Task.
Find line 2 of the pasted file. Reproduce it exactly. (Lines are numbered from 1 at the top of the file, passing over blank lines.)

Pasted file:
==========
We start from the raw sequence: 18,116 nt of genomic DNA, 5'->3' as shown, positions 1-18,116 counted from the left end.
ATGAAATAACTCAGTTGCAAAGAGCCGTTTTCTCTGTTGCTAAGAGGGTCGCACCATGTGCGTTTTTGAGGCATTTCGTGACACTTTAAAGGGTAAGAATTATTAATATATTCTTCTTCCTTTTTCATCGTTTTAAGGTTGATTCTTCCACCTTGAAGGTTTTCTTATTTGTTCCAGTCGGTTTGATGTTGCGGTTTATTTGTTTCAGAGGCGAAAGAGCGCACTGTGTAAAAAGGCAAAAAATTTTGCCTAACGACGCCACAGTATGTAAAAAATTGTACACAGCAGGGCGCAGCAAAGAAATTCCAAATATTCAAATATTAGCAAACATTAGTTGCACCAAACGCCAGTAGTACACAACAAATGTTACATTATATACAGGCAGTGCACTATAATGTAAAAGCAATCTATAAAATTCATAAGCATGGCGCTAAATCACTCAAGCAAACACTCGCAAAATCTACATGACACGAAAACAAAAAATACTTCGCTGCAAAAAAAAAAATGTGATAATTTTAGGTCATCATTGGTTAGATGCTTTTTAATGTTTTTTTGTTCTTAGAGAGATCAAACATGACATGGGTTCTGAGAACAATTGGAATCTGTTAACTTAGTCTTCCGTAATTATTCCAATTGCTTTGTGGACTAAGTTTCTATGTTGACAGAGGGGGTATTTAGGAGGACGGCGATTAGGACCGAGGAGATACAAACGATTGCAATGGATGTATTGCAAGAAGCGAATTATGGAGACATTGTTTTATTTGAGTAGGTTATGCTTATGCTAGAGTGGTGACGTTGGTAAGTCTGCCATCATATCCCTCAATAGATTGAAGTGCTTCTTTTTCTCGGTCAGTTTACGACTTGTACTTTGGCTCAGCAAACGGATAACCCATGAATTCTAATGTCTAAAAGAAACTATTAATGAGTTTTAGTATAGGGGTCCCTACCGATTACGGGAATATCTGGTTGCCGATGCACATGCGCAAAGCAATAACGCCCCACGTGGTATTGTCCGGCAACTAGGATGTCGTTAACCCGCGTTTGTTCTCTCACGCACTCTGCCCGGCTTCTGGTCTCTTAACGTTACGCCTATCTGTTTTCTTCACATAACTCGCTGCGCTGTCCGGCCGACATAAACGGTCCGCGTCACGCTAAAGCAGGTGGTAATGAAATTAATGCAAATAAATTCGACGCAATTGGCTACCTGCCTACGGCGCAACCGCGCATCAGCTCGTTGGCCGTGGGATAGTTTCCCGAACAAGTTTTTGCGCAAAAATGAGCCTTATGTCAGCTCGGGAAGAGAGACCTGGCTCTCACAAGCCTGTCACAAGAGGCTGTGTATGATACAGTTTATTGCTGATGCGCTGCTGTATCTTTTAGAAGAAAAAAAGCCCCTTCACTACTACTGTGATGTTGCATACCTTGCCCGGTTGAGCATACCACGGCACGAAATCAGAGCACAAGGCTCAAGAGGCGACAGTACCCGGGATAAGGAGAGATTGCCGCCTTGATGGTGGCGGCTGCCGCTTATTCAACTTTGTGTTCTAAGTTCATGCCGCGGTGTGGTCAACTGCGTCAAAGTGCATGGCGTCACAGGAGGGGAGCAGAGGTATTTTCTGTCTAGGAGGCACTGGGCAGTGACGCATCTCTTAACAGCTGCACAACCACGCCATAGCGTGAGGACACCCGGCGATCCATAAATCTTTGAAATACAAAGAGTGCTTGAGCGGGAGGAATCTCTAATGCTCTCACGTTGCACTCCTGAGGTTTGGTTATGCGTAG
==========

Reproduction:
ATGAAATAACTCAGTTGCAAAGAGCCGTTTTCTCTGTTGCTAAGAGGGTCGCACCATGTGCGTTTTTGAGGCATTTCGTGACACTTTAAAGGGTAAGAATTATTAATATATTCTTCTTCCTTTTTCATCGTTTTAAGGTTGATTCTTCCACCTTGAAGGTTTTCTTATTTGTTCCAGTCGGTTTGATGTTGCGGTTTATTTGTTTCAGAGGCGAAAGAGCGCACTGTGTAAAAAGGCAAAAAATTTTGCCTAACGACGCCACAGTATGTAAAAAATTGTACACAGCAGGGCGCAGCAAAGAAATTCCAAATATTCAAATATTAGCAAACATTAGTTGCACCAAACGCCAGTAGTACACAACAAATGTTACATTATATACAGGCAGTGCACTATAATGTAAAAGCAATCTATAAAATTCATAAGCATGGCGCTAAATCACTCAAGCAAACACTCGCAAAATCTACATGACACGAAAACAAAAAATACTTCGCTGCAAAAAAAAAAATGTGATAATTTTAGGTCATCATTGGTTAGATGCTTTTTAATGTTTTTTTGTTCTTAGAGAGATCAAACATGACATGGGTTCTGAGAACAATTGGAATCTGTTAACTTAGTCTTCCGTAATTATTCCAATTGCTTTGTGGACTAAGTTTCTATGTTGACAGAGGGGGTATTTAGGAGGACGGCGATTAGGACCGAGGAGATACAAACGATTGCAATGGATGTATTGCAAGAAGCGAATTATGGAGACATTGTTTTATTTGAGTAGGTTATGCTTATGCTAGAGTGGTGACGTTGGTAAGTCTGCCATCATATCCCTCAATAGATTGAAGTGCTTCTTTTTCTCGGTCAGTTTACGACTTGTACTTTGGCTCAGCAAACGGATAACCCATGAATTCTAATGTCTAAAAGAAACTATTAATGAGTTTTAGTATAGGGGTCCCTACCGATTACGGGAATATCTGGTTGCCGATGCACATGCGCAAAGCAATAACGCCCCACGTGGTATTGTCCGGCAACTAGGATGTCGTTAACCCGCGTTTGTTCTCTCACGCACTCTGCCCGGCTTCTGGTCTCTTAACGTTACGCCTATCTGTTTTCTTCACATAACTCGCTGCGCTGTCCGGCCGACATAAACGGTCCGCGTCACGCTAAAGCAGGTGGTAATGAAATTAATGCAAATAAATTCGACGCAATTGGCTACCTGCCTACGGCGCAACCGCGCATCAGCTCGTTGGCCGTGGGATAGTTTCCCGAACAAGTTTTTGCGCAAAAATGAGCCTTATGTCAGCTCGGGAAGAGAGACCTGGCTCTCACAAGCCTGTCACAAGAGGCTGTGTATGATACAGTTTATTGCTGATGCGCTGCTGTATCTTTTAGAAGAAAAAAAGCCCCTTCACTACTACTGTGATGTTGCATACCTTGCCCGGTTGAGCATACCACGGCACGAAATCAGAGCACAAGGCTCAAGAGGCGACAGTACCCGGGATAAGGAGAGATTGCCGCCTTGATGGTGGCGGCTGCCGCTTATTCAACTTTGTGTTCTAAGTTCATGCCGCGGTGTGGTCAACTGCGTCAAAGTGCATGGCGTCACAGGAGGGGAGCAGAGGTATTTTCTGTCTAGGAGGCACTGGGCAGTGACGCATCTCTTAACAGCTGCACAACCACGCCATAGCGTGAGGACACCCGGCGATCCATAAATCTTTGAAATACAAAGAGTGCTTGAGCGGGAGGAATCTCTAATGCTCTCACGTTGCACTCCTGAGGTTTGGTTATGCGTAG